Action / Thrillers, China, Films, Hong Kong, Martial arts, Reviews, Wuxia / Swordplay

The Guillotines

A troubled Hong Kong action film that almost didn’t happen, you might wish it hadn’t…

A Hong Kong action film long in the making; The Guillotines is based around a group of silent assassins, armed with the titular weapons, who are tasked to kill anyone who defies the Chinese Emperor and threatens his rule.

The path to the screen wasn’t easy for this film, originally announced in 2009 and taken upon by Dante Lam (Beast Cops, Beast Stalker, Sniper, The Twins Effect) however this was cut short as The Viral Factor quickly became a forerunner, cutting production of the film until Andrew Lau (Infernal Affairs trilogy, Initial D: Driftracer, The Storm Riderscame on the scene to assist Peter Chan and take the reigns, bringing The Guillotines to a big screen release.

The opening sequence is incredibly stylish, demonstrating the wrath and power of the weapons used by the Qing Dynasty assassin squad, flying through the air and brutally slicing up anything that comes into contact. Their usefulness and longevity is cut short however when Emperor Qian Long ascends to the throne, bringing with him an idealism of Western culture and influence, allowing that to seep into his rule and bringing about a swift adoptive change from handheld weapons to guns and cannons.

The guillotine squad set out on a quest during their final days in pursuit of a threatening rebel (Huang Xiaoming) who has kidnapped one of their own. The guillotines track him to a distant city where the rebel is rousing the local populace into rebelling against the Qian rulers and potentially provoke conflict.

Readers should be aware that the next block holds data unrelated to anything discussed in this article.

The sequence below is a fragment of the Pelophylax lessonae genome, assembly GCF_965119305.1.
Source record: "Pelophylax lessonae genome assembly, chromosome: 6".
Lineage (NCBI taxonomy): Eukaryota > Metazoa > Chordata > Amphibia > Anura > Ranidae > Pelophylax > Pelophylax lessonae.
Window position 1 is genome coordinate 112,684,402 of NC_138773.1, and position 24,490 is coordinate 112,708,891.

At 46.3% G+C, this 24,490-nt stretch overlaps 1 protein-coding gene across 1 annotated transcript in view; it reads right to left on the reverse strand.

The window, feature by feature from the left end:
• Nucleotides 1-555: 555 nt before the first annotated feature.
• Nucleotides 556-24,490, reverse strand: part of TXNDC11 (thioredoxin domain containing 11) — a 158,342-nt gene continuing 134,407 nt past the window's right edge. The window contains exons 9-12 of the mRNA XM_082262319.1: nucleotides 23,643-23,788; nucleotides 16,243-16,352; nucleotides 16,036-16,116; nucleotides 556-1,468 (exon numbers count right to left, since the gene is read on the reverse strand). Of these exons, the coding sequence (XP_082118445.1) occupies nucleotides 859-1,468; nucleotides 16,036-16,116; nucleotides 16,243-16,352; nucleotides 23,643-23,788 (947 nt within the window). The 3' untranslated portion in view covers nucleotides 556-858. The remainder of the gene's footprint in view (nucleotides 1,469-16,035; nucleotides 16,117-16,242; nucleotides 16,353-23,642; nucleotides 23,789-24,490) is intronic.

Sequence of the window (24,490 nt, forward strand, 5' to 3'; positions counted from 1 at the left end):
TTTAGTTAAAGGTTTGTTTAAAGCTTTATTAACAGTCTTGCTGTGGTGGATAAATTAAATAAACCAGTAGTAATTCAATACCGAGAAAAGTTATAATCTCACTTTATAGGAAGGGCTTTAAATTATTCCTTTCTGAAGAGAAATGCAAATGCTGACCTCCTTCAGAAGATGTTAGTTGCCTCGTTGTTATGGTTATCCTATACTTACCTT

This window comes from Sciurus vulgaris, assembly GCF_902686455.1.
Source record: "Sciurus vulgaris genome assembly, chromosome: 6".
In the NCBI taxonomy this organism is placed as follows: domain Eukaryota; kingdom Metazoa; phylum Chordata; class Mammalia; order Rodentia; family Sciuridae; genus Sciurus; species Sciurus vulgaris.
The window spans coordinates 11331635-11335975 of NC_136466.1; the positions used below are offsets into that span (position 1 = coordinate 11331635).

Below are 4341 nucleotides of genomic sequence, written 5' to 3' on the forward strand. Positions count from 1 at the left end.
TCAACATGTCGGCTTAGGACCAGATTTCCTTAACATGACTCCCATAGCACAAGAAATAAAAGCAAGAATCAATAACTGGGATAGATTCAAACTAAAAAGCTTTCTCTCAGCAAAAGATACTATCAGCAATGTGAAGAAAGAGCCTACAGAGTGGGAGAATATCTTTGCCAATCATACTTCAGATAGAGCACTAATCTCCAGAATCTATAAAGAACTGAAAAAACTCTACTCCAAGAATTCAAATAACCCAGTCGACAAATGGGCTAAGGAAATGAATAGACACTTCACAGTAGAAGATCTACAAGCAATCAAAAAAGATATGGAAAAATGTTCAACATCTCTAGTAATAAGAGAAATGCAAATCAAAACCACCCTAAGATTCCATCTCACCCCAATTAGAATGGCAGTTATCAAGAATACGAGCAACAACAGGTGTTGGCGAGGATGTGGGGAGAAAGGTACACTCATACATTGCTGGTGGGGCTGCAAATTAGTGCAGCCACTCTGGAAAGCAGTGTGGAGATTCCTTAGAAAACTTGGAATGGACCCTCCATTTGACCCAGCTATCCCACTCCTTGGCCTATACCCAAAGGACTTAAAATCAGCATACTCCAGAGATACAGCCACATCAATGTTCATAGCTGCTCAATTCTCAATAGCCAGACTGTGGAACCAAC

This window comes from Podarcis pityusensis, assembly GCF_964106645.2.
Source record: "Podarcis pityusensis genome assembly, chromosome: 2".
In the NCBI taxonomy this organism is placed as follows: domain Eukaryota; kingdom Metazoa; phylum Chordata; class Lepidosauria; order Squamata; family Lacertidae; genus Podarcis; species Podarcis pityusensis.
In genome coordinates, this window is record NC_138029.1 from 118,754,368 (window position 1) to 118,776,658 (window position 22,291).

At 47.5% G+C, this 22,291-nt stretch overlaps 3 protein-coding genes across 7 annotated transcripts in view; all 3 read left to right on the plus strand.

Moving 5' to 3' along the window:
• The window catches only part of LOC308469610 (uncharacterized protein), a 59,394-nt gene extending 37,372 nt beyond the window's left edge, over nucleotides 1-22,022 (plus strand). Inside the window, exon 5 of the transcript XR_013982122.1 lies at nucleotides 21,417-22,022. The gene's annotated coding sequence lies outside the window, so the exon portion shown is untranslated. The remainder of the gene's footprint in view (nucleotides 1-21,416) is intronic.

Despite having the assumption of a Wuxia film and the film title conveying the eponymous assassin squad and their weapons of choice, neither seem particularly well represented in the film. The flying CGI weapons of death are rarely seen and under utilized, appearing in the first and last acts with little showcase in-between. The squad themselves suffered from a hilarious build-up of history and presence in the plot, indicating they are undefeated in masses of battles and the most elite of soldiers, yet the way they are handled through the narrative of the film is laughable, quickly destroying any credulity the characters developed with the audience in the first act.

The 3D is overused in places and causes easy distortion and wariness of the situation, confusing the viewer whilst instead trying to persuade them they are flying through the spinning mechanism of the titular weapons, when they are briefly used. For a group of stealth killer assassins, they don’t remember often to convey those stealth elements, and indeed forget momentarily that they are supposed to be assassins. Aside from a bloody and vicious opening sequence and an equally deadly ending finale, action in the film is few and far between, instead focusing more upon character development and emotional exploration.

I feel The Guillotines is a film that suffers from an identity crisis, increasingly questioning the genre it is supposed to be as the narrative progresses and flitting frequently from one film style to another. The soundtrack works incredibly well and the stunning scenery and camera work are easily redeemable of the sufferable plot, which isn’t that hard to swallow once you relax and accept the film for what it is, instead of expecting a lot more from what it isn’t and what it should have been, halts in production and rumored script problems with the producer have only contributed to the dip in quality that diverted from the original promised product. As indeed that is the finishing note from The Guillotines; an overall decent quality film but let down by the narrative, which should have stuck with the action of the opening and continued down that bloody, violent path for another hour and half.

The Guillotines is available now on digital download and released on UK DVD on 30 June by Metrodome.

About the author

Andrew Daley
A student based in the west midlands with a passion for east asian cinema, photography, film making and the outdoors. An associate of the CUEAFS.

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